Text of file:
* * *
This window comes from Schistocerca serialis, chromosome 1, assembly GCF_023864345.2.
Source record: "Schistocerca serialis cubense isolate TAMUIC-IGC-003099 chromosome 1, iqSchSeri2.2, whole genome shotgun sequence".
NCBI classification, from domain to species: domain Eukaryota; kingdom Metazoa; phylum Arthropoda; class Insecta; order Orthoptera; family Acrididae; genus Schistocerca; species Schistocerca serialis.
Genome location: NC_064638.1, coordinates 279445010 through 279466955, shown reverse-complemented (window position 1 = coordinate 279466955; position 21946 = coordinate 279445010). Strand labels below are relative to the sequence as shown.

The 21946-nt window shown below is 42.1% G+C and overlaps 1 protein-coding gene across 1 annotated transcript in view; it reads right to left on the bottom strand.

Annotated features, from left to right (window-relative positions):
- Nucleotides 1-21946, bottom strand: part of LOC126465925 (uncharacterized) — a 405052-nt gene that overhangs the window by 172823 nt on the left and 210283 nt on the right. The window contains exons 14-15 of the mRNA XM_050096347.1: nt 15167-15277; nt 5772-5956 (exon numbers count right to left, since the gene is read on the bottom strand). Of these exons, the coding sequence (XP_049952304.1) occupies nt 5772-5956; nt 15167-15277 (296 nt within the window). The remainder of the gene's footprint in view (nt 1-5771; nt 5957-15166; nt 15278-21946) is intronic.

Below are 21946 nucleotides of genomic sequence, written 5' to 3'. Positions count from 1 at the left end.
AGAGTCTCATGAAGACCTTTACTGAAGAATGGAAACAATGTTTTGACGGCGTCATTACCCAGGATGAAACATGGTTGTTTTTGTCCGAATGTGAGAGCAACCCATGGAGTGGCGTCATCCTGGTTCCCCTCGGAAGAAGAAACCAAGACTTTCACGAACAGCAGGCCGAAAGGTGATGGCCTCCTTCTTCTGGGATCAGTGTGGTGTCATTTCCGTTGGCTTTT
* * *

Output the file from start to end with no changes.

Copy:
This window comes from Schistocerca serialis, chromosome 1, assembly GCF_023864345.2.
Source record: "Schistocerca serialis cubense isolate TAMUIC-IGC-003099 chromosome 1, iqSchSeri2.2, whole genome shotgun sequence".
NCBI classification, from domain to species: domain Eukaryota; kingdom Metazoa; phylum Arthropoda; class Insecta; order Orthoptera; family Acrididae; genus Schistocerca; species Schistocerca serialis.
Genome location: NC_064638.1, coordinates 279445010 through 279466955, shown reverse-complemented (window position 1 = coordinate 279466955; position 21946 = coordinate 279445010). Strand labels below are relative to the sequence as shown.

The 21946-nt window shown below is 42.1% G+C and overlaps 1 protein-coding gene across 1 annotated transcript in view; it reads right to left on the bottom strand.

Annotated features, from left to right (window-relative positions):
- Nucleotides 1-21946, bottom strand: part of LOC126465925 (uncharacterized) — a 405052-nt gene that overhangs the window by 172823 nt on the left and 210283 nt on the right. The window contains exons 14-15 of the mRNA XM_050096347.1: nt 15167-15277; nt 5772-5956 (exon numbers count right to left, since the gene is read on the bottom strand). Of these exons, the coding sequence (XP_049952304.1) occupies nt 5772-5956; nt 15167-15277 (296 nt within the window). The remainder of the gene's footprint in view (nt 1-5771; nt 5957-15166; nt 15278-21946) is intronic.

Below are 21946 nucleotides of genomic sequence, written 5' to 3'. Positions count from 1 at the left end.
AGAGTCTCATGAAGACCTTTACTGAAGAATGGAAACAATGTTTTGACGGCGTCATTACCCAGGATGAAACATGGTTGTTTTTGTCCGAATGTGAGAGCAACCCATGGAGTGGCGTCATCCTGGTTCCCCTCGGAAGAAGAAACCAAGACTTTCACGAACAGCAGGCCGAAAGGTGATGGCCTCCTTCTTCTGGGATCAGTGTGGTGTCATTTCCGTTGGCTTTT